This also worked in reverse. Like many industries, our contacts at a company would often leave for new roles. And often, those turned into new opportunities for the Sales team.
If the account rep learned where the contact was going (either that the contact told us or through some LinkedIn research), we would inform the Sales team. The Sales team could then reach out and see if the product demo at the new company made sense.
The Sales team didn't work with the contacts day-in and day-out and didn't know them like the Customer Success team did. But because all email communication was synced, the Sales team could review the history before reaching out to the contact. The Sales team could also review the products that the company had been licensing at the time of the contact's departure.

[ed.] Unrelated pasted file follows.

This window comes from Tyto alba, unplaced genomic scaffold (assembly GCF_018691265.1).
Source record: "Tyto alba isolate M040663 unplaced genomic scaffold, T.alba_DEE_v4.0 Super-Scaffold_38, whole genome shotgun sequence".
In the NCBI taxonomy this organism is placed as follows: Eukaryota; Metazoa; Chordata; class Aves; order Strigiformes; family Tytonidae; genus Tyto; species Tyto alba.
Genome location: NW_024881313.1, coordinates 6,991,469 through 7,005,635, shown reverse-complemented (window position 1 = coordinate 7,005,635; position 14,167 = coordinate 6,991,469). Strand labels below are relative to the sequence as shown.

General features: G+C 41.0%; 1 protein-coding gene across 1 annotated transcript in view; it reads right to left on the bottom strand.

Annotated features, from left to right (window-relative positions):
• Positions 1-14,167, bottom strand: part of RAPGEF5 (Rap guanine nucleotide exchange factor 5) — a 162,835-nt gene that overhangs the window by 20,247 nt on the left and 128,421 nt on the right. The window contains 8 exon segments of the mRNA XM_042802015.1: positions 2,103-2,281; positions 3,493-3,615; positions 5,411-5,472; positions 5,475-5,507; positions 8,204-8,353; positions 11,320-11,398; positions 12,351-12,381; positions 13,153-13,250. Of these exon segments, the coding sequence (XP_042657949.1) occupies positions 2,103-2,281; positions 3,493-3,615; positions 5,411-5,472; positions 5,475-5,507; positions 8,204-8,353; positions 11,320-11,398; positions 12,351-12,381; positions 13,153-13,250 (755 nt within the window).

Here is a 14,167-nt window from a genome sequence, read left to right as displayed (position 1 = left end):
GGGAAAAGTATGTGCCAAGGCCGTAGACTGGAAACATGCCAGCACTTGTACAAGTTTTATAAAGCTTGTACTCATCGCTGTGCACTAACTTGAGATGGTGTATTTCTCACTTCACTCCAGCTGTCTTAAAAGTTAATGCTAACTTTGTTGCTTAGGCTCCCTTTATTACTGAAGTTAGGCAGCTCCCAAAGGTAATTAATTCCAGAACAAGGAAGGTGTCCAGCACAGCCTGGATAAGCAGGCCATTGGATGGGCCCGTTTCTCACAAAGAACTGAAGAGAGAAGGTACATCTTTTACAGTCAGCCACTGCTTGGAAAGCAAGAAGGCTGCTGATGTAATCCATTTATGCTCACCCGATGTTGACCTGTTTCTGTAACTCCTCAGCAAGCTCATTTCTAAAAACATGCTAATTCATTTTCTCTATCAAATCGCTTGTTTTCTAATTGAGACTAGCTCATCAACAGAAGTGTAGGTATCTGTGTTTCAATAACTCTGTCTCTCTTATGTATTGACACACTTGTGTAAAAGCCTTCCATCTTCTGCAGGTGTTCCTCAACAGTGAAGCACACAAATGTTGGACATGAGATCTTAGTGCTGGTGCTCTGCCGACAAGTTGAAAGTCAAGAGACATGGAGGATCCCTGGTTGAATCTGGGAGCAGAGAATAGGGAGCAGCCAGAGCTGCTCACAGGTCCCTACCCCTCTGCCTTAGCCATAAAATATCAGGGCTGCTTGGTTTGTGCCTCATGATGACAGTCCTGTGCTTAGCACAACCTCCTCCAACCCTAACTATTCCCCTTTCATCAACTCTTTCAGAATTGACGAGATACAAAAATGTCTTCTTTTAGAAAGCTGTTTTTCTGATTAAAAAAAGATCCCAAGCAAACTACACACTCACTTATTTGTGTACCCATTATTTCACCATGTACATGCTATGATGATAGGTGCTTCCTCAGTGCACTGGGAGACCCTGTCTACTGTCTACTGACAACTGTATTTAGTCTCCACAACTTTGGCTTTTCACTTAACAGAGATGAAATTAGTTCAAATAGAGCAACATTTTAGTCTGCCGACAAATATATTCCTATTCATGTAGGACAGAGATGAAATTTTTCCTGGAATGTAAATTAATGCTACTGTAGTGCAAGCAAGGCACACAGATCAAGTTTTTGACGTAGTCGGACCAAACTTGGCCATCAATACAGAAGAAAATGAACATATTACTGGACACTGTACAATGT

The extra seats are worth the cost
Companies often hesitate to bring Customer Success onto a CRM platform because they don't want to pay for the extra seats. Is it worth the cost—especially when the CRM might feel like a "nice to have" rather than "mission critical"?
Without a CRM, a Customer Success department is often flying blind, disconnected from the activities of the Sales team and lacking depth from a ticketing system. Better managing customer relationships can reduce churn—and you can track your potential upsell and cross-sell opportunities. I'd argue that a Customer Success team's use of a CRM pays for itself.